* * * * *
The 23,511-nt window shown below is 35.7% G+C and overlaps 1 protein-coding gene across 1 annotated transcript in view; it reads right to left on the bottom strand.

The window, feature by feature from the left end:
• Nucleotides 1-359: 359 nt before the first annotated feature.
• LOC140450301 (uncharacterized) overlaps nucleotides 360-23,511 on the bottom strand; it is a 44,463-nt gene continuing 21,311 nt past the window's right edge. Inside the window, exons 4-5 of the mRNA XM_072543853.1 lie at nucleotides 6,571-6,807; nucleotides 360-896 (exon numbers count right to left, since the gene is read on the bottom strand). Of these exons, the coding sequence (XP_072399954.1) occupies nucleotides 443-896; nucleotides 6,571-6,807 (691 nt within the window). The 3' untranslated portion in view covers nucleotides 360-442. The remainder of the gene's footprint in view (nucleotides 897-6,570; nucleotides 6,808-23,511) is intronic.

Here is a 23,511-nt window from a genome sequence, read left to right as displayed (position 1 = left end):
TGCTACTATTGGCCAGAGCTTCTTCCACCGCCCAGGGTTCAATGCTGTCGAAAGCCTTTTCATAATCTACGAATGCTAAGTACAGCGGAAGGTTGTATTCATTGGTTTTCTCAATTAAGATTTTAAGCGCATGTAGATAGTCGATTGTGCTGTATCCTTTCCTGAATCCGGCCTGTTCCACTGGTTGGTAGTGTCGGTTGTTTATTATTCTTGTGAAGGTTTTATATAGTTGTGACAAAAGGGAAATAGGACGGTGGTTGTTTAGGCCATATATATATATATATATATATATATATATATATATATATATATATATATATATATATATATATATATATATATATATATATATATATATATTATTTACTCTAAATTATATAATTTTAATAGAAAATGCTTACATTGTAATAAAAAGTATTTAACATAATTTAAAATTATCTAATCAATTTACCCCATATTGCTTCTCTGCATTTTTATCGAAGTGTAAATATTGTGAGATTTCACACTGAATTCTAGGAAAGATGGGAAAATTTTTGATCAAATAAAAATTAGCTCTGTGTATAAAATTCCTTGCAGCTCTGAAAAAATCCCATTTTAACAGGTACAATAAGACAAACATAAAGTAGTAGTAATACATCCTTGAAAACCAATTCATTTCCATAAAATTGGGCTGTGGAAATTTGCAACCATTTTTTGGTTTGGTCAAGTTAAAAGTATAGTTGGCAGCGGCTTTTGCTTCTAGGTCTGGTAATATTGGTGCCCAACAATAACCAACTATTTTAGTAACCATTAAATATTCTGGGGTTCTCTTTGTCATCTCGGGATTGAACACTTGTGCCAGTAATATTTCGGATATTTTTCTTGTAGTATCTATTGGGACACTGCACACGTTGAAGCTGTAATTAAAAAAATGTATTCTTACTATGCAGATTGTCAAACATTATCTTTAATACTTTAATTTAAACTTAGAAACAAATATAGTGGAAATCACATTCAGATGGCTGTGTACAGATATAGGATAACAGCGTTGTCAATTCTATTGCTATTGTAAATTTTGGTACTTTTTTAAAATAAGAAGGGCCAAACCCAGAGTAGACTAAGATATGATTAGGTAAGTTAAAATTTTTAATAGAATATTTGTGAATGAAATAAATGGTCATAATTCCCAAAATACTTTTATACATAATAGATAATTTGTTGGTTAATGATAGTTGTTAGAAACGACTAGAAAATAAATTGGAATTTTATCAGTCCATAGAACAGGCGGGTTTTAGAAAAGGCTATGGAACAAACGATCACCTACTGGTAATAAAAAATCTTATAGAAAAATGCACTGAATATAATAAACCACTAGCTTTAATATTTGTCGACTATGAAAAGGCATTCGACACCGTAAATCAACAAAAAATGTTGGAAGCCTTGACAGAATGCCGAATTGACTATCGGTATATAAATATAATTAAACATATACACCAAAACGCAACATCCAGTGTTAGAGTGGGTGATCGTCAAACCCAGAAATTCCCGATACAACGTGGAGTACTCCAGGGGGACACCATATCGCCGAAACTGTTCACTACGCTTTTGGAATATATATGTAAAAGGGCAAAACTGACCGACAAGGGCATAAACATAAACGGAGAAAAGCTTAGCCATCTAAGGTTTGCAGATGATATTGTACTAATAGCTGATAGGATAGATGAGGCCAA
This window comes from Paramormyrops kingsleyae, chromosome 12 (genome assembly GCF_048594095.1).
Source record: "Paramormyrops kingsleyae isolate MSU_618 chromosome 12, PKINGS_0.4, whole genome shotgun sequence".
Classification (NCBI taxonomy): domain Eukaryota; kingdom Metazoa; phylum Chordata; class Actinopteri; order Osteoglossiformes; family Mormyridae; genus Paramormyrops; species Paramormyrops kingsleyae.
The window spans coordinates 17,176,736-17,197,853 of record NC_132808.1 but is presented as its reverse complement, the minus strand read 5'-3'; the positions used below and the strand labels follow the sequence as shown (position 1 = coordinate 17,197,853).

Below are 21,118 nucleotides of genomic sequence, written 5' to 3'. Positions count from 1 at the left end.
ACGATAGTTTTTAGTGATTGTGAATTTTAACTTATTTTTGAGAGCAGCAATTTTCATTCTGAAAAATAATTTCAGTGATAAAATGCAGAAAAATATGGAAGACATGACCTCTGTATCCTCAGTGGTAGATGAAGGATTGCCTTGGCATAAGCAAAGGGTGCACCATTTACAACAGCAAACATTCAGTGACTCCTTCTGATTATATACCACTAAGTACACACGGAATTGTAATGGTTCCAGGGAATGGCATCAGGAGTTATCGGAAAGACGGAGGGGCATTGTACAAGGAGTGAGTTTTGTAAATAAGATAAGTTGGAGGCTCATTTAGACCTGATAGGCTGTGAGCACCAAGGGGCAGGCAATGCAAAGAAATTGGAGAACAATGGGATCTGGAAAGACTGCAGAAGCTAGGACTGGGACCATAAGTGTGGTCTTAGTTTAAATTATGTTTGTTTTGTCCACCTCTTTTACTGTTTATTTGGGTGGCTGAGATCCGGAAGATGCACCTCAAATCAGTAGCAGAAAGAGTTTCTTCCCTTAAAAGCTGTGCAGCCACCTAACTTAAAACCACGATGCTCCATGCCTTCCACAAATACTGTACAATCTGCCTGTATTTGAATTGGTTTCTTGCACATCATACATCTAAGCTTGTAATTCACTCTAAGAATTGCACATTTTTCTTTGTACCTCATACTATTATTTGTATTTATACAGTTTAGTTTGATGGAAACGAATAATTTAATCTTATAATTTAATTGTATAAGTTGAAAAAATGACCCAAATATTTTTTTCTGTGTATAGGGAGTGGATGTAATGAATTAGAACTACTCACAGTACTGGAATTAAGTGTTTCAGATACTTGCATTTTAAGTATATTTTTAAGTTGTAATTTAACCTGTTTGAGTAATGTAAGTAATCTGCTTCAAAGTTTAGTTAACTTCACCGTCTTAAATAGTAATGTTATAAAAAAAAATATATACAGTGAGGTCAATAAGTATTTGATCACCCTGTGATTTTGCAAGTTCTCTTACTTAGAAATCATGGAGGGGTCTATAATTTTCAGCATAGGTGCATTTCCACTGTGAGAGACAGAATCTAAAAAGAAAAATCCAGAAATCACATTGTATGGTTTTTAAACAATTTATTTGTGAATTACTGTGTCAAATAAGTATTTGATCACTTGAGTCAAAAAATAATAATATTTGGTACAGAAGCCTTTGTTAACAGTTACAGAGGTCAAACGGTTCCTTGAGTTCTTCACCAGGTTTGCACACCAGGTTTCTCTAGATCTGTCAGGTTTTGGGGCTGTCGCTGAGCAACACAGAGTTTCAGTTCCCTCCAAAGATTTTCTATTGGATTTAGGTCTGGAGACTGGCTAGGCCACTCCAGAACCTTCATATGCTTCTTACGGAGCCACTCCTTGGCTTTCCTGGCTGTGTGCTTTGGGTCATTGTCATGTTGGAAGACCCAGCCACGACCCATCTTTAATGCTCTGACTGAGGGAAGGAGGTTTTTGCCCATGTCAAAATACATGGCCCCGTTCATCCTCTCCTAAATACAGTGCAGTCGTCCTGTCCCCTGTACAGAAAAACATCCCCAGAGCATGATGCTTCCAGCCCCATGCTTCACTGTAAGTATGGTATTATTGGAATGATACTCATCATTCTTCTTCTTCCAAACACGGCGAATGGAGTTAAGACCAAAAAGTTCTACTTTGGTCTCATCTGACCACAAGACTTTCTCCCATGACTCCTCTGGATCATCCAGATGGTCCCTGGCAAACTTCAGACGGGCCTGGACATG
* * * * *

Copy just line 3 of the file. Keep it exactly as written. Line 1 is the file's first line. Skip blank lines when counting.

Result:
• Nucleotides 1-359: 359 nt before the first annotated feature.